Now, the reason I’m unconvinced is that I just don’t think the similarities bear up, and that even where they do they don’t point unequivocally to a hoax. For instance, let’s have a look at Phaistos sign 03:
Now, this is seen by Eisenberg as being modelled after an 18th Dynasty Egyptian wall painting (16th century BC) in which the figure, a Cretan captive is facing the other direction, has extensive facial features, has hair (long, flowing hair), and has a torso with arms. The only major similarity is the two circles on the face. But this seems to go directly against the notion of the Disk as a hoax; the time is right, the captive is Cretan, so the most parsimonious explanation is that they are both genuine representations of some sort of facial decoration (indeed, as Eisenberg suggests, it may be a Cretan ‘double earring’). But, writing, “It was certainly derived from the wall painting”, Eisenberg proceeds to write as if it is now a given that Pernier did, in fact, use this as a model for sign 03 (Eisenberg 2008: 17).
When we get to one of the more unusual characteristics of the Disk – the presence of five hand-incised dots on each side of the disk, and ‘word-separating’ vertical lines – I’m in my element, because these, Eisenberg sees as being modelled after the Cretan five dots = the numeral 50 and vertical bar = the numeral 100. This is dangerous territory though – dots and lines are ubiquitous in scripts and numerical systems. And are we really to believe that Pernier needed a model to think of the idea of adding bars and dots to a forgery? These are stylistic elements found in virtually any script worldwide, and are not indicative of anything. One of the real problems with the study of writing systems is the assertion of cultural relationships based on passing visual similarities, and one of the things that we do not yet know how to do well is to know how similar two graphemes must be before a claim of diffusion can be sustained. This is the same sort of reasoning used to argue for a hoax in this case, and ultimately its inclusion greatly weakens Eisenberg’s argument, and made me look much more critically at the remainder of his claim.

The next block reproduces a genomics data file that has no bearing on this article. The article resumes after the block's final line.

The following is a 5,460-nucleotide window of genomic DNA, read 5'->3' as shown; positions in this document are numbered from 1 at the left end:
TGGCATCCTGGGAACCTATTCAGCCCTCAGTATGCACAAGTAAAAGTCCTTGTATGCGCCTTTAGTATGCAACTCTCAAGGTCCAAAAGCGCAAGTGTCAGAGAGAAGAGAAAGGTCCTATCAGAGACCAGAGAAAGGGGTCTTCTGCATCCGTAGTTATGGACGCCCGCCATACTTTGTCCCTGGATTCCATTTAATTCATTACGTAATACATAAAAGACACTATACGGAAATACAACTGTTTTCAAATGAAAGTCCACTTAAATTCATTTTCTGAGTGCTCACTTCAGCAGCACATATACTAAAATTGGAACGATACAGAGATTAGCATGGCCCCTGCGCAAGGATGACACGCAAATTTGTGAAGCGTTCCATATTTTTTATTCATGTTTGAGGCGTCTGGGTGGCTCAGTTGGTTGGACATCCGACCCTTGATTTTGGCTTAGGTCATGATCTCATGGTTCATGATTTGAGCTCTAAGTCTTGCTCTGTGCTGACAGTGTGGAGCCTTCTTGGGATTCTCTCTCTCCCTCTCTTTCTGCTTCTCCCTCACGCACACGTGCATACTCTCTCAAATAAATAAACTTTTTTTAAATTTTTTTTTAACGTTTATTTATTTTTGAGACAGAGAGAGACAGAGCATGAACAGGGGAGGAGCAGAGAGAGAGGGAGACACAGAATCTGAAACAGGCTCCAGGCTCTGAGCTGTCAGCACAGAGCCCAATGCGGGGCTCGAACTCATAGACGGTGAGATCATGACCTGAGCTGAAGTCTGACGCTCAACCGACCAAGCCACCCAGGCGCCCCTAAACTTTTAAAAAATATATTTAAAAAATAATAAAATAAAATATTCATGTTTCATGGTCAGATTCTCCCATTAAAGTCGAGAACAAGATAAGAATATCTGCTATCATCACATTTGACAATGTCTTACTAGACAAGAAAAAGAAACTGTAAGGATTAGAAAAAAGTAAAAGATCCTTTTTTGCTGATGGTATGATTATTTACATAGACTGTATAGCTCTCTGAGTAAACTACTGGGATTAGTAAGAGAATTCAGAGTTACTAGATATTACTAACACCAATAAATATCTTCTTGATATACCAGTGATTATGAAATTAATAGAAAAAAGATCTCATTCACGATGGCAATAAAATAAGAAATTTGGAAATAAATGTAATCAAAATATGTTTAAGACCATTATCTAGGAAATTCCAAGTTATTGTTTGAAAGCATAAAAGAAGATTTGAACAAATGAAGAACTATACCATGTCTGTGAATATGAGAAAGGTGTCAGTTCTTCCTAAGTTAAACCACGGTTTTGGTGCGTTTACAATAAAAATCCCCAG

But the heart of the issue is that Eisenberg is working at cross-purposes here. On the one hand, he wants us to believe that the Disk is so unique, so different from other inscriptions that it cannot possibly be genuine. On the other, he wants us to use evidence of similarities with known scripts as proof of ‘forger’s models’. While a hoax can, of course, be both unique and based on models, we’re left with the impression that virtually any similarity or difference can be evidence of forgery, and that just isn’t sound argumentation. So I’m not convinced. I do still think the idea is worthy of consideration, and I do think that it is worth trying a thermoluminescence test, not only because it can settle the hoax issue but also because it can resolve the question of the artifact’s age even if it turns out to be genuine. In this respect, I believe that Eisenberg and I are in full agreement.
In conclusion I want to thank Dr. Eisenberg for sending me this paper, and also for inviting me to the upcoming International Conference on the Phaistos Disk, which unfortunately I am unable to attend due to my new work commitments. It does highlight however the real value of blogging as a means of social interaction and information exchange.
But of course the real question remains unanswered: should it be disk or disc?